As an aside, I don’t necessarily recommend being tied to your spouse by a short length of rope. Inevitably you walk too fast or too slow for their preferences and start thinking it would be nice if they would just go ahead and fall into a crevasse. It’s kind of like trying to cooperate in a 2-person kayak where you constantly get splashed with water by the other person’s oars; they had nicknamed these kayaks ‘divorces’ in the river kayaking company Rowan worked for in Canada.
However, on this occasion we got there in the end without any casualties. The first peak we climbed was an easy scramble up Petite Forche – no rope required.
The next day we took on more of a challenge and summitted the Aiguille du Tour, learning along the way an alpine climbing technique where you use the rope between you as dynamic protection against falls by wrapping it around rocks as you go. This allows you to more quickly ascend rock ridges and summits that aren’t too technically difficult.
With a couple of easy alpine routes under our belts, some new techniques learned, and renewed confidence in our roping skills needed for glacier travel, we set our sights on Chamonix’s crown jewel for beginner alpinists: the Cosmiques Arete at the top of the impressive Aiguille du Midi gondola.
This route is famous, required no more than 3 ‘friends’ (if any) and there were no abseils longer than our rope could reach.
Also famous on the Aiguille du Midi gondola are the queues.
Normally alpine climbers start their summit attempts in the middle of the night so that the snow is firm and they can get back down before it starts to melt making it harder to walk through and the glacier crossings more dangerous. In Chamonix we had an alpine start to avoid a long wait for the gondola.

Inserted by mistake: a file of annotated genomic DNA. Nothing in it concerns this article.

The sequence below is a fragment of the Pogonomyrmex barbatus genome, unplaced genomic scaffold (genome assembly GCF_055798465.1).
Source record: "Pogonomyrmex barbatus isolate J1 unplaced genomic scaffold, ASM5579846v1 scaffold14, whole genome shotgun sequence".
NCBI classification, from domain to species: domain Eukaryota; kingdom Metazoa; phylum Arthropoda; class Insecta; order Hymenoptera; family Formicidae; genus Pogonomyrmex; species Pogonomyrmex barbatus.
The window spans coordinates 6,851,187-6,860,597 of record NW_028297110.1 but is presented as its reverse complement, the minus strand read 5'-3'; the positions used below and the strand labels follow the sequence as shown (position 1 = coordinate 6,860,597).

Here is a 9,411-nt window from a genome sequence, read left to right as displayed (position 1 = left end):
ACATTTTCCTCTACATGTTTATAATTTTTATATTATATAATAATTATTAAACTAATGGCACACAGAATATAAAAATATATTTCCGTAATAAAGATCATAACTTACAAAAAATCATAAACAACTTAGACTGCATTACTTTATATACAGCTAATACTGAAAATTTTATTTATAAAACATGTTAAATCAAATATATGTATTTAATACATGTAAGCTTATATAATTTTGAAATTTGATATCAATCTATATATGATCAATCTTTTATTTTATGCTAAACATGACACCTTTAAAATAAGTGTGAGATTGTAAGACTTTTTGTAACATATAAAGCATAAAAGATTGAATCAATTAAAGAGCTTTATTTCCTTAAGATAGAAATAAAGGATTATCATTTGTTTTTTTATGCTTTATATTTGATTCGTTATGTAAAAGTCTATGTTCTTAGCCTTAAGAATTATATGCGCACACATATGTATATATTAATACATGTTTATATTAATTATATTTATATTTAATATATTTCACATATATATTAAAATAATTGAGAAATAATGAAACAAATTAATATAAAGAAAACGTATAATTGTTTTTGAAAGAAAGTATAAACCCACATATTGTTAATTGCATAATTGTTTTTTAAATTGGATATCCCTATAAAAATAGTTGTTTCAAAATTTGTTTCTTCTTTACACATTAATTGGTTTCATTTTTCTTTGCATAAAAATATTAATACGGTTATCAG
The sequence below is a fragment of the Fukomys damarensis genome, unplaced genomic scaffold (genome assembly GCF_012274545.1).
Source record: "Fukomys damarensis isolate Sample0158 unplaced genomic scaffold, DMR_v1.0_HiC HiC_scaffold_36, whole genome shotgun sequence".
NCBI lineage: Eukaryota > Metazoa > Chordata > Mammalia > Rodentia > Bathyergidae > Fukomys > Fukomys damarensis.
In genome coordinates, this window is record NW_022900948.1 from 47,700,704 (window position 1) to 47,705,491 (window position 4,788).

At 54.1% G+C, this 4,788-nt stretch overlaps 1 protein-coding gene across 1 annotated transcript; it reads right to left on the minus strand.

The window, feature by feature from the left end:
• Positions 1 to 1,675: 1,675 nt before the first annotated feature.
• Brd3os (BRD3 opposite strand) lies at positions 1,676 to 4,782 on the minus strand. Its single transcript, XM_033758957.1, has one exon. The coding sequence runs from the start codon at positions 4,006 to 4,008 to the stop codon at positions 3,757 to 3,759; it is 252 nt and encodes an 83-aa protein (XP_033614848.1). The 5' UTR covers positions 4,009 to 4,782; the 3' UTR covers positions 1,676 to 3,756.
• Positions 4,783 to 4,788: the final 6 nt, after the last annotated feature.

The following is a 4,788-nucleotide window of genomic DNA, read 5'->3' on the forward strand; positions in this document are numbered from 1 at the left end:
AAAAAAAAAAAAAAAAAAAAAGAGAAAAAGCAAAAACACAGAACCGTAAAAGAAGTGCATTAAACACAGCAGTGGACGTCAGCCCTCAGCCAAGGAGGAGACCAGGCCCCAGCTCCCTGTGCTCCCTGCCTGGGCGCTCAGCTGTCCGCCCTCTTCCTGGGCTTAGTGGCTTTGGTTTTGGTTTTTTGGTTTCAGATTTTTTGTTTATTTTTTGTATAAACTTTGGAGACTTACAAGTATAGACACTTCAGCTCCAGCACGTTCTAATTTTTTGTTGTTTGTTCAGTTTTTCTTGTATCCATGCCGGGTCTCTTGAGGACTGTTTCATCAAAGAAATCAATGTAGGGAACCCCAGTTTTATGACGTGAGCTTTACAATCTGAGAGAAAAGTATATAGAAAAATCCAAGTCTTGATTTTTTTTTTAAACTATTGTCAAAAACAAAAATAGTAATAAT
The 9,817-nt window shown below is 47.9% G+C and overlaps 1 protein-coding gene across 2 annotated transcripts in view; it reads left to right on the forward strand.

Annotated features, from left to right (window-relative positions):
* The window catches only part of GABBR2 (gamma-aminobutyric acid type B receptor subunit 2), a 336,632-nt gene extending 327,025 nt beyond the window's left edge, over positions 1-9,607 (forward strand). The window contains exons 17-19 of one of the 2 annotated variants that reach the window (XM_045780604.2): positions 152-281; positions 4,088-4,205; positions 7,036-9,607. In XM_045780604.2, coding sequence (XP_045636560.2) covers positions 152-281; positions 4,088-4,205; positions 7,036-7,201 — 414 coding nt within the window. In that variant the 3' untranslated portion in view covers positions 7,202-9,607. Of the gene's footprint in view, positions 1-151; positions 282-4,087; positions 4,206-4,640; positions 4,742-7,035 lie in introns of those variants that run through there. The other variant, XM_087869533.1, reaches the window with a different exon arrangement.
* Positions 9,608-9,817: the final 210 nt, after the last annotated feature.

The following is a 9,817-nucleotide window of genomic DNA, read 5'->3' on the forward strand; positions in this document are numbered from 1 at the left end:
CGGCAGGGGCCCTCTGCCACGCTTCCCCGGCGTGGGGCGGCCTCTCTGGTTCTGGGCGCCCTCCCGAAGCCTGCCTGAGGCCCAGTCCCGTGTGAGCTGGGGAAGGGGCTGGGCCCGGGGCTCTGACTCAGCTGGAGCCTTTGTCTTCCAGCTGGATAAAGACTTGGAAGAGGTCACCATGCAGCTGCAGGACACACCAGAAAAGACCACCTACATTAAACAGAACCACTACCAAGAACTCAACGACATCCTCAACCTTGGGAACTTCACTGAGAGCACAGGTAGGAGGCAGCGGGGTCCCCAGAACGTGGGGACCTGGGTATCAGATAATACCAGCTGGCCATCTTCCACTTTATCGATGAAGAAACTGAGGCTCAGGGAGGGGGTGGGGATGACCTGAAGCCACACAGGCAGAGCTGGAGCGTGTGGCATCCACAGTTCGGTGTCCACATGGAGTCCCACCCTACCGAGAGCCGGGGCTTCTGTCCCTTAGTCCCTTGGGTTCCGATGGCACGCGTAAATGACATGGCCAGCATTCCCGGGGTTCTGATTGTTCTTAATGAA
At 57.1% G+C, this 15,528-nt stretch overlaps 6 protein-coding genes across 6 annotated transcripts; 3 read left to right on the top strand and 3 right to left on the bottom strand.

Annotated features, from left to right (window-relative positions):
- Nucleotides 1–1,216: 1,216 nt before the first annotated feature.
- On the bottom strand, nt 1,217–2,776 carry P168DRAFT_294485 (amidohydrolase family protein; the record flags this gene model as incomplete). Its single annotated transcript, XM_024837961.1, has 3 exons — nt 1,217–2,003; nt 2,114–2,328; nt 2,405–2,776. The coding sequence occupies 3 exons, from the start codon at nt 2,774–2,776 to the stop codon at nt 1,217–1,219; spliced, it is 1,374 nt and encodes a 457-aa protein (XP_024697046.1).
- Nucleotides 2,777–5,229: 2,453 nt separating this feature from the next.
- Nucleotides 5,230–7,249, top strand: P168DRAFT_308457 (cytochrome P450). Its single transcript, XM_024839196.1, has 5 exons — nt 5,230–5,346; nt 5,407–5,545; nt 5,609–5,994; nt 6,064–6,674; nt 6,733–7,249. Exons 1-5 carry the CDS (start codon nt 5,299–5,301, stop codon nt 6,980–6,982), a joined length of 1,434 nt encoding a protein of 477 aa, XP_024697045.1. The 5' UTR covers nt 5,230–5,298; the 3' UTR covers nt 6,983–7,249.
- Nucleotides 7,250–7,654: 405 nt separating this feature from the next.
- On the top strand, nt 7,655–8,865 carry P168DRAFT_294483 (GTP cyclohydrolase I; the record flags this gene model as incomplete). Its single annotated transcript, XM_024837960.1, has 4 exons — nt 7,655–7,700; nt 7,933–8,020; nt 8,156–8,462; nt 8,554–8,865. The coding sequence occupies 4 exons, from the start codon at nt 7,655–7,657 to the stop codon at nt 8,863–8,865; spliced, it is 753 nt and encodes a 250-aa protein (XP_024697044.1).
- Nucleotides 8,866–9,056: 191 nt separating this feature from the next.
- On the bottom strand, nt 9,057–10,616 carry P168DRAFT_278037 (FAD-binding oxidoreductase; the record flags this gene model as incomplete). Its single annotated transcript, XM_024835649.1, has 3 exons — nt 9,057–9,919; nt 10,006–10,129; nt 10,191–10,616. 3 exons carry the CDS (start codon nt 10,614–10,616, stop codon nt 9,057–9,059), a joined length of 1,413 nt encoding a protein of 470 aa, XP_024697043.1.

At quarter to six in the morning we were outside the campground thumbing a lift. We got a ride from one of the staff who works the gondola so made it there just on opening time and had to wait no more than an hour to catch our ride up.
The view from the top of the gondola (at 4,000m above sea level) is breathtaking. It was an amazing feeling to put our crampons on, rope up, and step outside the confines of the tourist viewing platform and along the narrow snowy ridge to the start of the alpine route.
As far as alpine climbs go, this one is not terribly remote. At the base of the snow ridge we walk along a flat glacier below the tourist centre at the top of the gondola. Another gondola passes above our heads taking climbers and tourists into the Italian side of the alps.
To our left are mountains and a flat plateau of snow. The plateau is full of tents, which are full of climbers slightly braver than us (who also didn’t need to get up quite so early).
Ahead and to our right is the Cosmiques Arete, a rocky ridge that we will climb up and along until we circle back to gondola viewing platform.
Normally the ridge is climbed in crampons, but we are late in the season and most of the snow has melted, so we can climb in just our mountain boots. We make good progress until we reach the first abseil point, and the start of the queues. It is perfect weather and a very popular route, so with a lot of other things in Chamonix, we have to queue.
In the end a climb that should have taken us just a few hours takes about 5. But the sun is shining and everyone is having a good time so we enjoy the slow pace, enjoy some good banter with a group of English climbers, and drill the guides on the route about the alpine climbing techniques we are starting to pick up.
The view from the arete is always incredible; the drop down to our left is immense. With so many climbers around it isn’t difficult to navigate our way up, around, down and along the maze of rock pillars that make up the ridge.
The most technical parts of the route have been made easier over the years as mountain guides have carved crampon notches into the rock to help their clients get a foothold. With no crampons on, these little holes didn’t help us, but they were useful reassurances that we were going the right way and wouldn’t find ourselves boxed in to any hairy situations high up on the exposed rock.
The last bit of the route requires us to climb a ladder back onto the gondola viewing platform. From here we explore the tower and the viewing platform before joining yet another queue to get a gondola back home to the valley, and contemplating where our climbing will take us next.
(Spoiler alert: it’s Switzerland).